After it was smashed during a windstorm, their two-burner Fiesta barbecue was destined for the landfill. But “we needed something about that size to hold wood,” Pat says, “and the idea of turning it into a wood cart just came naturally.”
John began the recycling effort by removing the firebox and burner and unbolting the brackets that supported shelves on either side of the firebox. To strengthen the frame, he dropped the shelf brackets about half a metre lower on the legs, and refastened them, using the barbecue’s original hardware. As additional reinforcement, he bolted a piece cut from the leg of another old barbecue across the back.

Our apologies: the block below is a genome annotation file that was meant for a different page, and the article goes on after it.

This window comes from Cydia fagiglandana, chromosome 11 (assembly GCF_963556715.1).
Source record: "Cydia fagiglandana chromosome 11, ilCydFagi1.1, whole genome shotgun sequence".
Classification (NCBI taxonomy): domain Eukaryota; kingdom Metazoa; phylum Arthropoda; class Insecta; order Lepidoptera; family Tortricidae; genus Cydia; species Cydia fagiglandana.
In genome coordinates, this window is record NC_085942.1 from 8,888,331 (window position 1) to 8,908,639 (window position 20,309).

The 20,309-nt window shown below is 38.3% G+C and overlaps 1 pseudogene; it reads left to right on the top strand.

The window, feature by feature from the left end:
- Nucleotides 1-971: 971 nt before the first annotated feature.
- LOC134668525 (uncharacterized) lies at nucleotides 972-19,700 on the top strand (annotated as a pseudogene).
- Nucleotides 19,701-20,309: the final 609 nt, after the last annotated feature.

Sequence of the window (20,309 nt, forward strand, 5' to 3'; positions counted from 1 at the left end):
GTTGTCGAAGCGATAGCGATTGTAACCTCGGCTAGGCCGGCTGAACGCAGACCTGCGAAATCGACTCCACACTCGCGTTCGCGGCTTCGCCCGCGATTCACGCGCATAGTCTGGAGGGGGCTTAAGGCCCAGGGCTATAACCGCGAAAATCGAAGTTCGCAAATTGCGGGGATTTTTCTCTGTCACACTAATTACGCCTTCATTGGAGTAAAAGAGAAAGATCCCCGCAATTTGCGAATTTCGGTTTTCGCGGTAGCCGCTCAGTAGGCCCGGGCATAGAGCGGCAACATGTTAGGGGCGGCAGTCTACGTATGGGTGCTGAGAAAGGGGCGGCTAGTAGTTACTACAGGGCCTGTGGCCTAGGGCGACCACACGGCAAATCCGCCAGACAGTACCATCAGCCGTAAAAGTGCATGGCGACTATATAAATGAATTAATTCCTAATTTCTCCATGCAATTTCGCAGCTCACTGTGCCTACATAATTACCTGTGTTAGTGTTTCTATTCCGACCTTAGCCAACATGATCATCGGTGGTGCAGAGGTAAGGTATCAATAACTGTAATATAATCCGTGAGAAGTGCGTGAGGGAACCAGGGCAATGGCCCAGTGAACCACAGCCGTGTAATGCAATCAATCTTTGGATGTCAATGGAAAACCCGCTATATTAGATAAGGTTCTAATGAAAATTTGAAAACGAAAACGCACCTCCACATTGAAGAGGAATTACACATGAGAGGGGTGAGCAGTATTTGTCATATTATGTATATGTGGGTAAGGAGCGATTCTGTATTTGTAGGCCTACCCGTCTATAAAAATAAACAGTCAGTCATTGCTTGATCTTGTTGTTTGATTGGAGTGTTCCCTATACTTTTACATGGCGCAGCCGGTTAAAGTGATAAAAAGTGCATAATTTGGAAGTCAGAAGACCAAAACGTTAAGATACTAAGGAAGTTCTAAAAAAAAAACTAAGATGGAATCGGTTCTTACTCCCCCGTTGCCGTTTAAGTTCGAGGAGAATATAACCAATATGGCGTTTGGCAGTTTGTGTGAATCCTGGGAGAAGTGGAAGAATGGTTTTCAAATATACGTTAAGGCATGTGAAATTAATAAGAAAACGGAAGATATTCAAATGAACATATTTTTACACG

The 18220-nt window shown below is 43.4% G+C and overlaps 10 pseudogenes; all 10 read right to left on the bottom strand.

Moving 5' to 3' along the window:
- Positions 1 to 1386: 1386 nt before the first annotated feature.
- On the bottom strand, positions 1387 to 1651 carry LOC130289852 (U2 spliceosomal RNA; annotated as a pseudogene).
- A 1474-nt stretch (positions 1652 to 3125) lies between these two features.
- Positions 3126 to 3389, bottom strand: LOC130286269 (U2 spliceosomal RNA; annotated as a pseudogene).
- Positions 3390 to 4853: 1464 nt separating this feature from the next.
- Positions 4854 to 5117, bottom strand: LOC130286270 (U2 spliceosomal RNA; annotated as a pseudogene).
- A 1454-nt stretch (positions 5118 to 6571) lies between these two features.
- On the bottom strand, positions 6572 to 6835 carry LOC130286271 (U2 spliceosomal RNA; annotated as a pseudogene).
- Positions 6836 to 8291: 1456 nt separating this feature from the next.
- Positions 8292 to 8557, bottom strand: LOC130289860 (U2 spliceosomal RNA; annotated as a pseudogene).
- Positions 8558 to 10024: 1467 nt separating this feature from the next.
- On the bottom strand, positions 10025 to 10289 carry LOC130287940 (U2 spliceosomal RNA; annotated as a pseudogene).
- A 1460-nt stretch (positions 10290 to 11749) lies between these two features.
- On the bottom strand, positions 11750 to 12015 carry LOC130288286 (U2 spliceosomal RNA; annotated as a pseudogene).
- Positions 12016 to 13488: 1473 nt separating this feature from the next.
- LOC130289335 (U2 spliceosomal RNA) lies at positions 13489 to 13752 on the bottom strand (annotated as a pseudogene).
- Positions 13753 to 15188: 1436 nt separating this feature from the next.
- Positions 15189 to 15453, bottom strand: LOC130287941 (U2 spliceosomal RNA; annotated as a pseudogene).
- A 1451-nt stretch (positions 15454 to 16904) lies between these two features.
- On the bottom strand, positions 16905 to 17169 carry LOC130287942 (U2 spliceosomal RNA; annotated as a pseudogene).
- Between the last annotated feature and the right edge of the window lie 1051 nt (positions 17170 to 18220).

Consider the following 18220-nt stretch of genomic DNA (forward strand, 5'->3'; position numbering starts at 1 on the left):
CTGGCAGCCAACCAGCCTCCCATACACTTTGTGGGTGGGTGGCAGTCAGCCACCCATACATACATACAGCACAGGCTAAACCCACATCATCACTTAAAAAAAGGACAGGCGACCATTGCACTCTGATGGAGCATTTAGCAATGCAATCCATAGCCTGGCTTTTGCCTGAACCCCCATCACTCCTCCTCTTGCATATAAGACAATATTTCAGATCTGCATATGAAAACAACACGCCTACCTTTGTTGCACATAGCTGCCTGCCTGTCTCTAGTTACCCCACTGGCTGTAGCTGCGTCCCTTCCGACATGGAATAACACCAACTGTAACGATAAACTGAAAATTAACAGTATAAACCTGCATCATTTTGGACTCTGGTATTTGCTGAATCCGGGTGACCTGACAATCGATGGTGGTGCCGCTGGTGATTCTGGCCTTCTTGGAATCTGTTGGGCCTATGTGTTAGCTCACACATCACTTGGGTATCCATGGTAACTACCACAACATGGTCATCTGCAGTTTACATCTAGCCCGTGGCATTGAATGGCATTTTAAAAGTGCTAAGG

For handles, John hacksawed the angled section of a couple of legs off a third derelict barbecue, and bolted them to the cart, carefully filing the sharp edges on the cut-off ends and pushing square plastic plugs into the open ends of the tubing. The original barbecue came with only two wheels, so John added two more (also taken from the third scrapped barbecue) for improved mobility. As a finishing touch, Pat applied glossy black paint.
Now the Strachans roll the cart across the cottage floor to the door, fill it up, and roll it back beside the stove. “I can put about 25 split pieces of firewood on it, most of them up to seven inches across,” John says. Its grilling days may be over, but when it’s time to stoke the flames at the Strachan camp north of Timmins, the old barbecue stand still plays a supporting role.